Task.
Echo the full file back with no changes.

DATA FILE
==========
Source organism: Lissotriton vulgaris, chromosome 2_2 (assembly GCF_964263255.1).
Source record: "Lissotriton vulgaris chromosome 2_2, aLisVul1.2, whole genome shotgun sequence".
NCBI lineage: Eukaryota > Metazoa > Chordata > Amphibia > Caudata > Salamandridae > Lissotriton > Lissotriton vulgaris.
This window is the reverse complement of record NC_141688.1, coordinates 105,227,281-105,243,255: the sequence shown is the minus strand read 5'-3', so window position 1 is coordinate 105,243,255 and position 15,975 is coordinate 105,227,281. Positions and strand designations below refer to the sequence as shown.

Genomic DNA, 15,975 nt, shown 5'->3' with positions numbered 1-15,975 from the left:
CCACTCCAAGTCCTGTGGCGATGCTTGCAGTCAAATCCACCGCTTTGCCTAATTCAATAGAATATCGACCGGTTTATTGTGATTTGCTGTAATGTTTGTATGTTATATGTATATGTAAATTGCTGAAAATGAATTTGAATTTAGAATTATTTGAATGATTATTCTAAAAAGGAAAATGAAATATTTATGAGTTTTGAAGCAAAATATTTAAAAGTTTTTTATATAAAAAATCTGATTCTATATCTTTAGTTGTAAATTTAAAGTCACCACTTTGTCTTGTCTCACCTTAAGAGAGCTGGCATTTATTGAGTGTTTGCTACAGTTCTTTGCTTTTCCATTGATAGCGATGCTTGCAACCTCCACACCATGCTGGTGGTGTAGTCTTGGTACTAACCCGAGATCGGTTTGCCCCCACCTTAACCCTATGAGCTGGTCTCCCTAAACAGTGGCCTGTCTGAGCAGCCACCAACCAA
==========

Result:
Source organism: Lissotriton vulgaris, chromosome 2_2 (assembly GCF_964263255.1).
Source record: "Lissotriton vulgaris chromosome 2_2, aLisVul1.2, whole genome shotgun sequence".
NCBI lineage: Eukaryota > Metazoa > Chordata > Amphibia > Caudata > Salamandridae > Lissotriton > Lissotriton vulgaris.
This window is the reverse complement of record NC_141688.1, coordinates 105,227,281-105,243,255: the sequence shown is the minus strand read 5'-3', so window position 1 is coordinate 105,243,255 and position 15,975 is coordinate 105,227,281. Positions and strand designations below refer to the sequence as shown.

Genomic DNA, 15,975 nt, shown 5'->3' with positions numbered 1-15,975 from the left:
CCACTCCAAGTCCTGTGGCGATGCTTGCAGTCAAATCCACCGCTTTGCCTAATTCAATAGAATATCGACCGGTTTATTGTGATTTGCTGTAATGTTTGTATGTTATATGTATATGTAAATTGCTGAAAATGAATTTGAATTTAGAATTATTTGAATGATTATTCTAAAAAGGAAAATGAAATATTTATGAGTTTTGAAGCAAAATATTTAAAAGTTTTTTATATAAAAAATCTGATTCTATATCTTTAGTTGTAAATTTAAAGTCACCACTTTGTCTTGTCTCACCTTAAGAGAGCTGGCATTTATTGAGTGTTTGCTACAGTTCTTTGCTTTTCCATTGATAGCGATGCTTGCAACCTCCACACCATGCTGGTGGTGTAGTCTTGGTACTAACCCGAGATCGGTTTGCCCCCACCTTAACCCTATGAGCTGGTCTCCCTAAACAGTGGCCTGTCTGAGCAGCCACCAACCAA